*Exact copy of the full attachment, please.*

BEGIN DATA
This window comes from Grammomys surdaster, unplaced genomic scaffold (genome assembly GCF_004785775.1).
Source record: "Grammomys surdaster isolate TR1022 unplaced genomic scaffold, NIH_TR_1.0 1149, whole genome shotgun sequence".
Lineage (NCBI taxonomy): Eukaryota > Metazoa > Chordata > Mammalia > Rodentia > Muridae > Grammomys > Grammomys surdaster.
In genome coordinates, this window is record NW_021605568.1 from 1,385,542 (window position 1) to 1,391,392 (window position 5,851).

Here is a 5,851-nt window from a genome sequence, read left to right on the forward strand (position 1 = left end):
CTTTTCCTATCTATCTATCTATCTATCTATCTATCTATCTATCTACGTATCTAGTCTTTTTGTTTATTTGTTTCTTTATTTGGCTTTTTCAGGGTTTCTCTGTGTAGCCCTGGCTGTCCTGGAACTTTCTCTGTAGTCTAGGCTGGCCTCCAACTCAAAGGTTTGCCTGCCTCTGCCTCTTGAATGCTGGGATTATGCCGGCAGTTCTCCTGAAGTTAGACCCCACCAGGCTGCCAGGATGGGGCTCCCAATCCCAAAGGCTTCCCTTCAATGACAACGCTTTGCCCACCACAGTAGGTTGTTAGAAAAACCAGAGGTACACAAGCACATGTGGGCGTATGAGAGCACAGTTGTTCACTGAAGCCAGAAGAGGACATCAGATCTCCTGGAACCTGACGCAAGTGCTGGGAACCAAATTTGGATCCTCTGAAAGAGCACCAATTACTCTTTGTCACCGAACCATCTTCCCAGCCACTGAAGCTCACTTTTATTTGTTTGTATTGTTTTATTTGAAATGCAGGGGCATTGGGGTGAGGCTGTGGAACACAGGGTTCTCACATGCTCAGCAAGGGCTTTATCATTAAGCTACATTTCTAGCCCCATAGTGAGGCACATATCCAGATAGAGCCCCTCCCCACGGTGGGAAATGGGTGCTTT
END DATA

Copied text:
This window comes from Grammomys surdaster, unplaced genomic scaffold (genome assembly GCF_004785775.1).
Source record: "Grammomys surdaster isolate TR1022 unplaced genomic scaffold, NIH_TR_1.0 1149, whole genome shotgun sequence".
Lineage (NCBI taxonomy): Eukaryota > Metazoa > Chordata > Mammalia > Rodentia > Muridae > Grammomys > Grammomys surdaster.
In genome coordinates, this window is record NW_021605568.1 from 1,385,542 (window position 1) to 1,391,392 (window position 5,851).

Here is a 5,851-nt window from a genome sequence, read left to right on the forward strand (position 1 = left end):
CTTTTCCTATCTATCTATCTATCTATCTATCTATCTATCTATCTACGTATCTAGTCTTTTTGTTTATTTGTTTCTTTATTTGGCTTTTTCAGGGTTTCTCTGTGTAGCCCTGGCTGTCCTGGAACTTTCTCTGTAGTCTAGGCTGGCCTCCAACTCAAAGGTTTGCCTGCCTCTGCCTCTTGAATGCTGGGATTATGCCGGCAGTTCTCCTGAAGTTAGACCCCACCAGGCTGCCAGGATGGGGCTCCCAATCCCAAAGGCTTCCCTTCAATGACAACGCTTTGCCCACCACAGTAGGTTGTTAGAAAAACCAGAGGTACACAAGCACATGTGGGCGTATGAGAGCACAGTTGTTCACTGAAGCCAGAAGAGGACATCAGATCTCCTGGAACCTGACGCAAGTGCTGGGAACCAAATTTGGATCCTCTGAAAGAGCACCAATTACTCTTTGTCACCGAACCATCTTCCCAGCCACTGAAGCTCACTTTTATTTGTTTGTATTGTTTTATTTGAAATGCAGGGGCATTGGGGTGAGGCTGTGGAACACAGGGTTCTCACATGCTCAGCAAGGGCTTTATCATTAAGCTACATTTCTAGCCCCATAGTGAGGCACATATCCAGATAGAGCCCCTCCCCACGGTGGGAAATGGGTGCTTT